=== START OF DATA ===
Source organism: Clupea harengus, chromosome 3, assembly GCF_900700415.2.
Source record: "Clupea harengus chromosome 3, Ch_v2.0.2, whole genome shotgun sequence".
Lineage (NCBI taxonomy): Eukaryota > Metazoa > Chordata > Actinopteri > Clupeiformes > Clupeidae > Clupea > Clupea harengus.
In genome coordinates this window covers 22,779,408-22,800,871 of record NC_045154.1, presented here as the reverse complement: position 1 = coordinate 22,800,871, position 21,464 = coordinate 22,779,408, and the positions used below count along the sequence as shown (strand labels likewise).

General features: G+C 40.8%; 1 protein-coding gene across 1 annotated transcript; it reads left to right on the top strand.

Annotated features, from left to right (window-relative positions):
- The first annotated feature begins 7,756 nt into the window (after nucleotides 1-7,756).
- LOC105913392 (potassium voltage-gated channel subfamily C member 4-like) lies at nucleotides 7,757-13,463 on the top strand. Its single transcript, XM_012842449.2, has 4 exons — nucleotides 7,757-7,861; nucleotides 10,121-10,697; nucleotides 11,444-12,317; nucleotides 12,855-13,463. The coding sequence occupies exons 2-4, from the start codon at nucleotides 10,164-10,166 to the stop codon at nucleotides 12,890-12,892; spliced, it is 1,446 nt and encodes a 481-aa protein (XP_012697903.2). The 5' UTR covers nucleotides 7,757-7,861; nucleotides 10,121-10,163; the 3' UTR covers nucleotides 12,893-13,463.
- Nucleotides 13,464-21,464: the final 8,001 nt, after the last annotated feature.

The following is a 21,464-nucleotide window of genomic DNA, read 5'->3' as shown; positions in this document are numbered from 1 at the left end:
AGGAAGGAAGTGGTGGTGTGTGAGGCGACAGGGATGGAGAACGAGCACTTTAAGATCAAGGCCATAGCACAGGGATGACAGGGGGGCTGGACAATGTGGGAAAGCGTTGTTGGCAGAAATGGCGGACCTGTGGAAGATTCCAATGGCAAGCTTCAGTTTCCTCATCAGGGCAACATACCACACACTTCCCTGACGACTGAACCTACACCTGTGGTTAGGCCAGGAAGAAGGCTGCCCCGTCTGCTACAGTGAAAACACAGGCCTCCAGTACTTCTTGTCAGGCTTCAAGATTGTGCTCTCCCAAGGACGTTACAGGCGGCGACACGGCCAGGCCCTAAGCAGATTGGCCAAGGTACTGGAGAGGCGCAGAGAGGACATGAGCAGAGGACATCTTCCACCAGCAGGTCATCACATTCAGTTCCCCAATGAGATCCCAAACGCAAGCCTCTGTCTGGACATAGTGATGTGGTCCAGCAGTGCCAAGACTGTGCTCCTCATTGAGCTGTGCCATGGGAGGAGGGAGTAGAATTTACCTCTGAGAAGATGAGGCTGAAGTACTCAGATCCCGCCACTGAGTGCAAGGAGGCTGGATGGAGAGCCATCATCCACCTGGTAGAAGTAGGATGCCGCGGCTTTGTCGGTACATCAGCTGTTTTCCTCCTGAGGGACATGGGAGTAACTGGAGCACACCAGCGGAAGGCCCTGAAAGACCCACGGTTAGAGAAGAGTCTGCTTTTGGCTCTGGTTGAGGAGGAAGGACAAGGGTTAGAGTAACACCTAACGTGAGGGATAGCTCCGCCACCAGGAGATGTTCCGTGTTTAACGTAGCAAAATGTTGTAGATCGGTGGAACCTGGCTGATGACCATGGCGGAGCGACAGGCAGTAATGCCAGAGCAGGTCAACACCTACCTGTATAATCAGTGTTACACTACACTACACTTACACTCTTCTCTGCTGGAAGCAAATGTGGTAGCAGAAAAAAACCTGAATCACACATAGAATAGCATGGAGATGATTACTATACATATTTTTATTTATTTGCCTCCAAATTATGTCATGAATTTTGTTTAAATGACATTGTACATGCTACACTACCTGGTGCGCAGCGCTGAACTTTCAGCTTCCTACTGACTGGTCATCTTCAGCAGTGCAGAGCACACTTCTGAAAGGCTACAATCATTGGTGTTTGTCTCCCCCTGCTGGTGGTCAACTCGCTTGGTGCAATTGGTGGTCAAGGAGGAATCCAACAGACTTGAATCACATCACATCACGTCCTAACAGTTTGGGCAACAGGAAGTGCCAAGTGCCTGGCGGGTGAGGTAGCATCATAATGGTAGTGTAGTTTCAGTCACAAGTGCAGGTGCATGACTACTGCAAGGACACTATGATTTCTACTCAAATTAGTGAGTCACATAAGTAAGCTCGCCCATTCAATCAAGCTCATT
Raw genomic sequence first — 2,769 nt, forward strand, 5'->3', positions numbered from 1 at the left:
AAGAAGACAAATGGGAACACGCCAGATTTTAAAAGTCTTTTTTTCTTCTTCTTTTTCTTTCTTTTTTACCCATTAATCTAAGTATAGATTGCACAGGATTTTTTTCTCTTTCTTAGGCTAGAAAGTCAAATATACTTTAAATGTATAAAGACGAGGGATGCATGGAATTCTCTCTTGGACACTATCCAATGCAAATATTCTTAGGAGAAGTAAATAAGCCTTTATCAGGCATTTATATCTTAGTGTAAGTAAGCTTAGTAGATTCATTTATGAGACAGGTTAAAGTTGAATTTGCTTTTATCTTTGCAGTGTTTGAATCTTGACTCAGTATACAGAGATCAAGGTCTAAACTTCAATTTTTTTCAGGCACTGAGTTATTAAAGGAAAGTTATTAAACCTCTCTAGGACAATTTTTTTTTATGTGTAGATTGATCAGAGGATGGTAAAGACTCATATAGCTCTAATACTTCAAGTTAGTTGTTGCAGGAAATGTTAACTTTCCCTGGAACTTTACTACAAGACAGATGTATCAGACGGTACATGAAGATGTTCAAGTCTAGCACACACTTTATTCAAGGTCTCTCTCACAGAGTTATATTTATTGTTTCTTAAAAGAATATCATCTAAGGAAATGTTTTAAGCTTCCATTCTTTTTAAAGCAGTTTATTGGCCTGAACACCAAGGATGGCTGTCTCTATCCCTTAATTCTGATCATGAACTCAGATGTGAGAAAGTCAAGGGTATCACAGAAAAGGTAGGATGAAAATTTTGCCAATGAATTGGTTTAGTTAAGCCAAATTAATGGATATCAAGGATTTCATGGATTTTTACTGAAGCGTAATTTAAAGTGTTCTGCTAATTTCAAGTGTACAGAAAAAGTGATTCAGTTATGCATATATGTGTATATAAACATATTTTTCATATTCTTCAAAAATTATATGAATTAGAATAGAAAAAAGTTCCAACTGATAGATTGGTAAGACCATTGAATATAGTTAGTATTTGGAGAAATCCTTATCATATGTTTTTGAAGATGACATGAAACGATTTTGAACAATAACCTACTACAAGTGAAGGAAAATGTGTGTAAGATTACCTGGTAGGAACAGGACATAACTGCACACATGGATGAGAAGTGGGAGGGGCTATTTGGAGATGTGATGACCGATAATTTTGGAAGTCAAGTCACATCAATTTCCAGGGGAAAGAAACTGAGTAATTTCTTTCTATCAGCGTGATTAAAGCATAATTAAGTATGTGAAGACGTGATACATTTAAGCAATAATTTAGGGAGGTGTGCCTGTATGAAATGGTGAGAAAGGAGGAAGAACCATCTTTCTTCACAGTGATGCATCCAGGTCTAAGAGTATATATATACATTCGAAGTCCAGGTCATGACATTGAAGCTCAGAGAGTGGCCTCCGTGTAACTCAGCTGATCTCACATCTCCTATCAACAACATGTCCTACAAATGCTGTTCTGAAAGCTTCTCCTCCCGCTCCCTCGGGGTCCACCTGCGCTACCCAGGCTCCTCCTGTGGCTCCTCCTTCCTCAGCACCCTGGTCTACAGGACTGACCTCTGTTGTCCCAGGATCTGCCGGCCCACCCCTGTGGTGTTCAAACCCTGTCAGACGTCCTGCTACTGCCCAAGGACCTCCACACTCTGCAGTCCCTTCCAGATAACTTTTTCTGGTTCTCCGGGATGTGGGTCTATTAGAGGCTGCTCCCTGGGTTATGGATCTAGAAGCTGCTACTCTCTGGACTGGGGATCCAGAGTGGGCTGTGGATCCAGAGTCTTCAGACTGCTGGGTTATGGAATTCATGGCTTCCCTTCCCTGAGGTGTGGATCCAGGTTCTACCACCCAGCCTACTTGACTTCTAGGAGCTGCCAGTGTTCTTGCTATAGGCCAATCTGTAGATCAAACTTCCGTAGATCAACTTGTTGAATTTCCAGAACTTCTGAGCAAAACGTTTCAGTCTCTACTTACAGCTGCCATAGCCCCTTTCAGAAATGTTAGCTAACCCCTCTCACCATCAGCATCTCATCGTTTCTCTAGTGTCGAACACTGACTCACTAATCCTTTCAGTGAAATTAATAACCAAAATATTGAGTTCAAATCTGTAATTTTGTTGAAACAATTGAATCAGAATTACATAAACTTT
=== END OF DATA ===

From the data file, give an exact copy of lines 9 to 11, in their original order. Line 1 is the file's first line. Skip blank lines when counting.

- Nucleotides 13,464-21,464: the final 8,001 nt, after the last annotated feature.

The following is a 21,464-nucleotide window of genomic DNA, read 5'->3' as shown; positions in this document are numbered from 1 at the left end:
AGGAAGGAAGTGGTGGTGTGTGAGGCGACAGGGATGGAGAACGAGCACTTTAAGATCAAGGCCATAGCACAGGGATGACAGGGGGGCTGGACAATGTGGGAAAGCGTTGTTGGCAGAAATGGCGGACCTGTGGAAGATTCCAATGGCAAGCTTCAGTTTCCTCATCAGGGCAACATACCACACACTTCCCTGACGACTGAACCTACACCTGTGGTTAGGCCAGGAAGAAGGCTGCCCCGTCTGCTACAGTGAAAACACAGGCCTCCAGTACTTCTTGTCAGGCTTCAAGATTGTGCTCTCCCAAGGACGTTACAGGCGGCGACACGGCCAGGCCCTAAGCAGATTGGCCAAGGTACTGGAGAGGCGCAGAGAGGACATGAGCAGAGGACATCTTCCACCAGCAGGTCATCACATTCAGTTCCCCAATGAGATCCCAAACGCAAGCCTCTGTCTGGACATAGTGATGTGGTCCAGCAGTGCCAAGACTGTGCTCCTCATTGAGCTGTGCCATGGGAGGAGGGAGTAGAATTTACCTCTGAGAAGATGAGGCTGAAGTACTCAGATCCCGCCACTGAGTGCAAGGAGGCTGGATGGAGAGCCATCATCCACCTGGTAGAAGTAGGATGCCGCGGCTTTGTCGGTACATCAGCTGTTTTCCTCCTGAGGGACATGGGAGTAACTGGAGCACACCAGCGGAAGGCCCTGAAAGACCCACGGTTAGAGAAGAGTCTGCTTTTGGCTCTGGTTGAGGAGGAAGGACAAGGGTTAGAGTAACACCTAACGTGAGGGATAGCTCCGCCACCAGGAGATGTTCCGTGTTTAACGTAGCAAAATGTTGTAGATCGGTGGAACCTGGCTGATGACCATGGCGGAGCGACAGGCAGTAATGCCAGAGCAGGTCAACACCTACCTGTATAATCAGTGTTACACTACACTACACTTACACTCTTCTCTGCTGGAAGCAAATGTGGTAGCAGAAAAAAACCTGAATCACACATAGAATAGCATGGAGATGATTACTATACATATTTTTATTTATTTGCCTCCAAATTATGTCATGAATTTTGTTTAAATGACATTGTACATGCTACACTACCTGGTGCGCAGCGCTGAACTTTCAGCTTCCTACTGACTGGTCATCTTCAGCAGTGCAGAGCACACTTCTGAAAGGCTACAATCATTGGTGTTTGTCTCCCCCTGCTGGTGGTCAACTCGCTTGGTGCAATTGGTGGTCAAGGAGGAATCCAACAGACTTGAATCACATCACATCACGTCCTAACAGTTTGGGCAACAGGAAGTGCCAAGTGCCTGGCGGGTGAGGTAGCATCATAATGGTAGTGTAGTTTCAGTCACAAGTGCAGGTGCATGACTACTGCAAGGACACTATGATTTCTACTCAAATTAGTGAGTCACATAAGTAAGCTCGCCCATTCAATCAAGCTCATT